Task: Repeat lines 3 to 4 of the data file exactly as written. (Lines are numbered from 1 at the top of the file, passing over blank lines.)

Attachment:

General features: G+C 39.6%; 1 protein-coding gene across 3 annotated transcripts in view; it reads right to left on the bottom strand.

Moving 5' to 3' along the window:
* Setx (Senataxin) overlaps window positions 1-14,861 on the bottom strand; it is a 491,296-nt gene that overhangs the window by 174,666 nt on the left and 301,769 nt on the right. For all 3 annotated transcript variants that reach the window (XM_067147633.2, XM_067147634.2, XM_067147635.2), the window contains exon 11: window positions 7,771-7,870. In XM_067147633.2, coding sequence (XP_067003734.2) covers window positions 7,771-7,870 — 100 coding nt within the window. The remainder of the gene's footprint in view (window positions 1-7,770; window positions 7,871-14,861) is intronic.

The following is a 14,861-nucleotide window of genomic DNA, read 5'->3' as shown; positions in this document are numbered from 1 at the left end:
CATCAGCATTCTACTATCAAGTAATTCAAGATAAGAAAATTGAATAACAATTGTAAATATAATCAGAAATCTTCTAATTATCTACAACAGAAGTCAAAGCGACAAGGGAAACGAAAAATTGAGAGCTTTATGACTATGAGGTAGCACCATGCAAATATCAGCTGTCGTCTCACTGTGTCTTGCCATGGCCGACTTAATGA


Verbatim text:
* Setx (Senataxin) overlaps window positions 1-14,861 on the bottom strand; it is a 491,296-nt gene that overhangs the window by 174,666 nt on the left and 301,769 nt on the right. For all 3 annotated transcript variants that reach the window (XM_067147633.2, XM_067147634.2, XM_067147635.2), the window contains exon 11: window positions 7,771-7,870. In XM_067147633.2, coding sequence (XP_067003734.2) covers window positions 7,771-7,870 — 100 coding nt within the window. The remainder of the gene's footprint in view (window positions 1-7,770; window positions 7,871-14,861) is intronic.

The following is a 14,861-nucleotide window of genomic DNA, read 5'->3' as shown; positions in this document are numbered from 1 at the left end: